U.S. Fish & Wildlife Service
Inventory and Monitoring Initiative
Natural Resource Program Center
The National Wildlife Refuge System, administered by the U.S. Fish & Wildlife Service
(FWS), is the world’s premier system of public lands and waters set aside to conserve America’s fish, wildlife, and plants. The Refuge System includes
556 National Wildlife Refuges and 38 Wetland Management Districts.
Inventory and monitoring have long been a vital part of the biological program of the National Wildlife Refuge System (Refuge System) and have been used to inform local management actions. But the need to inform adaptation strategies at multiple geographic scales necessitate that information is easily accessible, standardized and managed in accordance with data standards of the federal government and the Department of the Interior.
As part of the Natural Resource Program Center (Center), the Inventory and Monitoring initiative (I&M) will assist local managers and staff on National Wildlife Refuges by providing standardized, peer-reviewed scientific protocols and data to evaluate the effects of management actions.
I&M will streamline and enhance the Refuge System’s scientific capacity by ensuring that data and other information is readily available through the implementation of a centralized data management system, thus reducing redundancy in data collection and synthesis.
The underpinning legislation guiding the formation of the Center and the I&M initiative is the National Wildlife Refuge System Improvement Act of 1997 (P.L. 105-57). The Act specifically charges the Secretary of Interior to “monitor the status and trends of fish, wildlife, and plants in each refuge.”
The U.S. Fish and Wildlife Service’s (FWS) response to conservation in the face of climate change, as defined in “Rising to the Challenge: Strategic Plan for Responding to Accelerating Climate
Change,” provides additional direction and impetus for implementation. Under this initiative, the Refuge System is to play a leadership role in developing a nationally-coordinated program of inventories and monitoring on FWS lands.
Landscape Conservation Cooperatives and other management-science partnerships show an increasing need to look regionally at natural resource management and to bring a variety of public and private entities together. The I&M initiative will facilitate these efforts by gathering, synthesizing and sharing standardized data needed to inform integrated resource management actions across landscapes.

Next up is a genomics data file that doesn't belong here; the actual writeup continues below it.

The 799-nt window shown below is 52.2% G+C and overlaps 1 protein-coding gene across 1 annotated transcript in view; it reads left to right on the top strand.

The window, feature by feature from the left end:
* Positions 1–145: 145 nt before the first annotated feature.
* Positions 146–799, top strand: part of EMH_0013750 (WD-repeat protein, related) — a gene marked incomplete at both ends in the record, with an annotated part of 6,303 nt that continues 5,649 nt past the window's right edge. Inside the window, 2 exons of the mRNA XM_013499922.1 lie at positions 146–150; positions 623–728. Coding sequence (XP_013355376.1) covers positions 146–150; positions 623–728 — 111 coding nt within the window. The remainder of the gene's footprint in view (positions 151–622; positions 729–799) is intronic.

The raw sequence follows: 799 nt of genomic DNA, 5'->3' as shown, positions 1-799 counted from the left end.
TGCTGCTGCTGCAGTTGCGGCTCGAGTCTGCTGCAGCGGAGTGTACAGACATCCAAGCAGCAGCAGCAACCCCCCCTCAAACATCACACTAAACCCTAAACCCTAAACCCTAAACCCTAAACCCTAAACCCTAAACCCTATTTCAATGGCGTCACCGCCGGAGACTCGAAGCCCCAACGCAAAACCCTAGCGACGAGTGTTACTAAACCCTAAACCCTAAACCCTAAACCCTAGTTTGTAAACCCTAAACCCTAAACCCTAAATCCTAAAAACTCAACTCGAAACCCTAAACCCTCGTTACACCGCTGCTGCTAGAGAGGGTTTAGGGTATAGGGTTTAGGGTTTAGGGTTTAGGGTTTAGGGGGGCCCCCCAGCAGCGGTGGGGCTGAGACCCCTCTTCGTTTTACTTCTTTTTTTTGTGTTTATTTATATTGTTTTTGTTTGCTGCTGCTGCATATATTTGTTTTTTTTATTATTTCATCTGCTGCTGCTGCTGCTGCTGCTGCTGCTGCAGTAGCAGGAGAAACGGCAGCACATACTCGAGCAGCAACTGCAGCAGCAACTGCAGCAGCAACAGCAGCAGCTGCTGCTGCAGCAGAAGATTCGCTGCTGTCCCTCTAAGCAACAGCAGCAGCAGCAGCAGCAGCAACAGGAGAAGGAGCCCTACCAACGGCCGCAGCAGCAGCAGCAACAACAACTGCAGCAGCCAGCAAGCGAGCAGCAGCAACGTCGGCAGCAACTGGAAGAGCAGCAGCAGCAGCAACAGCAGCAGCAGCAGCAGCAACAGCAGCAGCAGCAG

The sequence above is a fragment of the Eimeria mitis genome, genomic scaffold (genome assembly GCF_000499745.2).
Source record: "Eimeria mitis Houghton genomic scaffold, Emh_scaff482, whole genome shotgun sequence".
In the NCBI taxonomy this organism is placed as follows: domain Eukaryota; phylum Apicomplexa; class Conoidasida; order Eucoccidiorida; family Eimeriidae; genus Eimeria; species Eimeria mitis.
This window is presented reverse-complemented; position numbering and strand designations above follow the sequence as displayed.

Where are we now?
Initially, the I&M data management system will be used to mine and catalogue the wealth of scientific information that already exists on refuges and in FWS regions. I&M staff will utilize this information to identify data gaps, redundancies, and synergistic opportunities.
Regional I&M staff will work with field stations to determine local management data needs. Science-based decision support tools will then be developed for on-the-ground managers to assist with the application of adaptive management strategies.
The Center will regularly review regional and local needs assessments and revisit I&M priorities based on this information.
• Abiotic Resources – Baseline Geospatial Data, Hydrogeomorphic Analysis (HGM)
• Biotic Resources – T&E Species, Refuge Vulnerability Assessments (RVA), Phenology
• Invasive Species Inventories
• Contaminants Assessment Process (CAP)
• Sea-Level Affecting Marshes Model (SLAMM)
• Data Management – Geospatially Referenced Archive Service (GRAS), Planning and Review of Inventory & Monitoring on Refuges (PRIMR)
• Water Quality & Quantity – National Wetland Inventories (NWI), Water Resource Inventories and Assessments (WRIA)
• Wilderness Character Monitoring
Where is it located?
The Center and I&M staff are located in Fort Collins, CO in order to leverage resources with key partners. Providing physical proximity to the National Park Service Natural Resource Program Center and the U.S. Geological Survey will help ensure integration across the federal government and reduce duplication of efforts.
For more information:
Jana Newman, PhD
National I&M Manager
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